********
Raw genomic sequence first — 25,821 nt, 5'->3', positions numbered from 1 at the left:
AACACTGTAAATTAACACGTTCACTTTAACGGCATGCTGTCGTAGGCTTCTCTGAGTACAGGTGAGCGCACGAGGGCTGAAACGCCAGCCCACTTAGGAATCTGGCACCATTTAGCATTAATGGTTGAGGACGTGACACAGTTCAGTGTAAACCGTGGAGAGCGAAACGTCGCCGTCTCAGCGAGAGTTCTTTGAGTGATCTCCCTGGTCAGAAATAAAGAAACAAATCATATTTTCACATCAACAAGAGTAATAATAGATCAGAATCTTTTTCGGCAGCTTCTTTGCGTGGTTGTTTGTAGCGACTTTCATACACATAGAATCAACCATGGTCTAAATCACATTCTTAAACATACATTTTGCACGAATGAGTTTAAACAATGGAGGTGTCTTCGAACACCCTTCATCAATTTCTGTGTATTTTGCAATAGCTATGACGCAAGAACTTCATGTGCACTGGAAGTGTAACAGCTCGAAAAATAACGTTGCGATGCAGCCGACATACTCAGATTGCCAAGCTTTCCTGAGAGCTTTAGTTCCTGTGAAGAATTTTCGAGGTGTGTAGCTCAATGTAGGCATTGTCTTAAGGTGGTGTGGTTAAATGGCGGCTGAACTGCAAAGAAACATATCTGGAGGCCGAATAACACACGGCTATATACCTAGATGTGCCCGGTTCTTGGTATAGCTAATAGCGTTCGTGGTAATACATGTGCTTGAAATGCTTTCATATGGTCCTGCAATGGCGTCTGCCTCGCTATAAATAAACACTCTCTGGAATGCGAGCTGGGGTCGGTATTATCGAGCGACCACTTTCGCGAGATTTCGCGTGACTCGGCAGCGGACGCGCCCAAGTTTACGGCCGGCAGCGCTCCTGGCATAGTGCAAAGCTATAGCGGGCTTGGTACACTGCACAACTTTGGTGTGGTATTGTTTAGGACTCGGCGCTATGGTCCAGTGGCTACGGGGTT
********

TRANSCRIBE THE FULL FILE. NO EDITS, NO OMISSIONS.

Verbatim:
Raw genomic sequence first — 25,821 nt, 5'->3', positions numbered from 1 at the left:
AACACTGTAAATTAACACGTTCACTTTAACGGCATGCTGTCGTAGGCTTCTCTGAGTACAGGTGAGCGCACGAGGGCTGAAACGCCAGCCCACTTAGGAATCTGGCACCATTTAGCATTAATGGTTGAGGACGTGACACAGTTCAGTGTAAACCGTGGAGAGCGAAACGTCGCCGTCTCAGCGAGAGTTCTTTGAGTGATCTCCCTGGTCAGAAATAAAGAAACAAATCATATTTTCACATCAACAAGAGTAATAATAGATCAGAATCTTTTTCGGCAGCTTCTTTGCGTGGTTGTTTGTAGCGACTTTCATACACATAGAATCAACCATGGTCTAAATCACATTCTTAAACATACATTTTGCACGAATGAGTTTAAACAATGGAGGTGTCTTCGAACACCCTTCATCAATTTCTGTGTATTTTGCAATAGCTATGACGCAAGAACTTCATGTGCACTGGAAGTGTAACAGCTCGAAAAATAACGTTGCGATGCAGCCGACATACTCAGATTGCCAAGCTTTCCTGAGAGCTTTAGTTCCTGTGAAGAATTTTCGAGGTGTGTAGCTCAATGTAGGCATTGTCTTAAGGTGGTGTGGTTAAATGGCGGCTGAACTGCAAAGAAACATATCTGGAGGCCGAATAACACACGGCTATATACCTAGATGTGCCCGGTTCTTGGTATAGCTAATAGCGTTCGTGGTAATACATGTGCTTGAAATGCTTTCATATGGTCCTGCAATGGCGTCTGCCTCGCTATAAATAAACACTCTCTGGAATGCGAGCTGGGGTCGGTATTATCGAGCGACCACTTTCGCGAGATTTCGCGTGACTCGGCAGCGGACGCGCCCAAGTTTACGGCCGGCAGCGCTCCTGGCATAGTGCAAAGCTATAGCGGGCTTGGTACACTGCACAACTTTGGTGTGGTATTGTTTAGGACTCGGCGCTATGGTCCAGTGGCTACGGGGTT